Alyssa recently published an article in Forum, the magazine of AIA New Hampshire.  To see the article, click here, or read the text as reprinted below.

Annually, the embodied carbon of buildings is responsible for 11% of global GHG emissions.

The Imperatives outlined by AIA in the 2025 Strategic Plan are bold, visionary, and require the determination and participation of AIA members throughout the country.  In New Hampshire, we are proud to have been at the forefront of much of the sustainability movement over the last twenty years.  As a chapter, we have structured much of our programming around the 2030 Challenge and worked to make sure that management of energy use intensity is a cornerstone of our practice.

The World Green Building Council defines embodied carbon as, “emissions as a result of material manufacturing and construction processes, building maintenance and renovation, and when buildings are demolished.”

But over the past few years, a new urgency has emerged; an issue that was right in front of us and yet obscured by our focus on energy use.  The energy required to produce the materials that we build with – the very building blocks of the design and construction professions – has a tremendous impact as well.  Emission of carbon dioxide spans from extraction and manufacturing processes; to building construction processes and subsequent renovations; and ultimately to when buildings are demolished.  Each step in the process has a carbon impact that has heretofore been difficult for architects to quantify.

The study of embodied carbon has been accelerating over the last decade, however.  Much of the research has been the organization now known as the Carbon Leadership Forum, a research and advocacy collective led by Kate Simeon, AIA, the CLF Executive Director and Professor and Professor and Chair of the Department of Architecture at the University of Washington.  The CLF mission is “to eliminate embodied carbon in buildings and infrastructure by inspiring innovation and spurring change through collective action.”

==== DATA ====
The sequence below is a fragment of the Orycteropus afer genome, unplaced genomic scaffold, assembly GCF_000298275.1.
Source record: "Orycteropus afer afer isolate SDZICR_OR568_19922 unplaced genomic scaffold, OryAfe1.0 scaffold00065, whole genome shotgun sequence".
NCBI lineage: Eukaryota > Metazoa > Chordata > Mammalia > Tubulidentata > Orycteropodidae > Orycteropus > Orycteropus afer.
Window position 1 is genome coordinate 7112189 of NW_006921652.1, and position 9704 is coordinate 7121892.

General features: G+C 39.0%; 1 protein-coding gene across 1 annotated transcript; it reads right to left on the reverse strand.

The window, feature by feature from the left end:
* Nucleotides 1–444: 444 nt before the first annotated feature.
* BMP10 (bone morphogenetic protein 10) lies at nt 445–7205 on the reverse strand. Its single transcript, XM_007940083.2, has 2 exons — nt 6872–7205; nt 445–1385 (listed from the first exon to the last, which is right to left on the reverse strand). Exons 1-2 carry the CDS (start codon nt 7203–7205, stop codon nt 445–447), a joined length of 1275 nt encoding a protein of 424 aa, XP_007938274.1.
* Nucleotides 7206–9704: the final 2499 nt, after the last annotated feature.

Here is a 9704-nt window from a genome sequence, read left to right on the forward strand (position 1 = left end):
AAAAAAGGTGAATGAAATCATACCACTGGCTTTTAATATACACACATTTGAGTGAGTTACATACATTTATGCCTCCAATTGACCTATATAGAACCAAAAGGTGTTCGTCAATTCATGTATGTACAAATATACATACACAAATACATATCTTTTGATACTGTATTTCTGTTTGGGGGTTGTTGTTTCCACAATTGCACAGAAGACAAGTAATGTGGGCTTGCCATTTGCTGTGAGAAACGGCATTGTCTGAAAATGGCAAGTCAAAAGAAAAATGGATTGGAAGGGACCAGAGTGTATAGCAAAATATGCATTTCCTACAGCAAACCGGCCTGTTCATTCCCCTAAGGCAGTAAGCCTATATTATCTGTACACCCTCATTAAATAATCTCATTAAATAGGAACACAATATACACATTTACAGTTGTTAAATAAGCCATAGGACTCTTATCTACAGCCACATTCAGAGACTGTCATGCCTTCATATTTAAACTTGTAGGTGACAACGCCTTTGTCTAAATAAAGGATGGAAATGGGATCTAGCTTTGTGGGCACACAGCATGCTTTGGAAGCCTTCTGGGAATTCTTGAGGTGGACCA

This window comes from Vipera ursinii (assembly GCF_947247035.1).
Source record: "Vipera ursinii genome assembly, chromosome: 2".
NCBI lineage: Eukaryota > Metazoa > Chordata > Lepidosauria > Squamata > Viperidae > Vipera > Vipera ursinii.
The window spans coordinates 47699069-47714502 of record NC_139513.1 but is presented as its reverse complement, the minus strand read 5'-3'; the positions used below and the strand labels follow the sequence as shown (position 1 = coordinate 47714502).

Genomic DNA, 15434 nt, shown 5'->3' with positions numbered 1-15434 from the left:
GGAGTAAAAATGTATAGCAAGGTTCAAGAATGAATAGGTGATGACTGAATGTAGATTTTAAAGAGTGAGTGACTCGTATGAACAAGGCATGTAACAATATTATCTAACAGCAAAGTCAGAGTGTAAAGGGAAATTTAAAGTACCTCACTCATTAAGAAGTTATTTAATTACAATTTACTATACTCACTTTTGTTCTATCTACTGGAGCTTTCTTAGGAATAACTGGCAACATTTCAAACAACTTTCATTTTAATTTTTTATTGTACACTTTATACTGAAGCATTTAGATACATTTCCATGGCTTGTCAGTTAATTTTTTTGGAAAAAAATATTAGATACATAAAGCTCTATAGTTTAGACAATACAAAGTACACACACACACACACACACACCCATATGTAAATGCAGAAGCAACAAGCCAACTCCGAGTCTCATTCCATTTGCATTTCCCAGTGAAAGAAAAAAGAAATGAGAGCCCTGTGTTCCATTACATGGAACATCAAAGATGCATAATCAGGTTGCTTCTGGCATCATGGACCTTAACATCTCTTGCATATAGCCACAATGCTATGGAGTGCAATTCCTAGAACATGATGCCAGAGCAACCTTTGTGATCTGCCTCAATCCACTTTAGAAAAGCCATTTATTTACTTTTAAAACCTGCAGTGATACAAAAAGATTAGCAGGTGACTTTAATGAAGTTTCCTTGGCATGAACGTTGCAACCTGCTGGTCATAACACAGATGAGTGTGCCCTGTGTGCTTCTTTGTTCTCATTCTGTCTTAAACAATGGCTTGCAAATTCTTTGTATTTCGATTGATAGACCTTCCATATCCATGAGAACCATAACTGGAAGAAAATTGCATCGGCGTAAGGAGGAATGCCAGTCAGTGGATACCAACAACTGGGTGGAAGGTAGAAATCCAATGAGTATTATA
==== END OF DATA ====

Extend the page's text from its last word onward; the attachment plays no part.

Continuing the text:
2030 CHALLENGE FOR EMBODIED CARBON:  The embodied carbon emissions from all new buildings, infrastructure, and associated materials must be reduced by 65% by 2030, and zero by 2040.

Why is concern about embodied carbon all of a sudden at the forefront of the conversation?  The recognition that building materials and construction alone account for 11 percent of all global emissions sheds new light on our industry and its contribution to greenhouse gas emissions.  New tools have made it easier to identify and track life cycle impact, and their widespread use is shifting the industry.   One such online tool, nonprofit Building Transparency’s EC3, was launched in 2019 and has drawn widespread attention due to its accessibility and ease of use.   EC3 allows designers to quickly compare products and determine their overall impact on a range of metrics.

Environmental product declarations (EPDs) are independently-verified documents based on international standards that report the environmental impacts of a product. These declarations can be used to track supply chain-specific product data and compare products if the products are functionally equivalent and have aligned scopes.  -Carbon Leadership Forum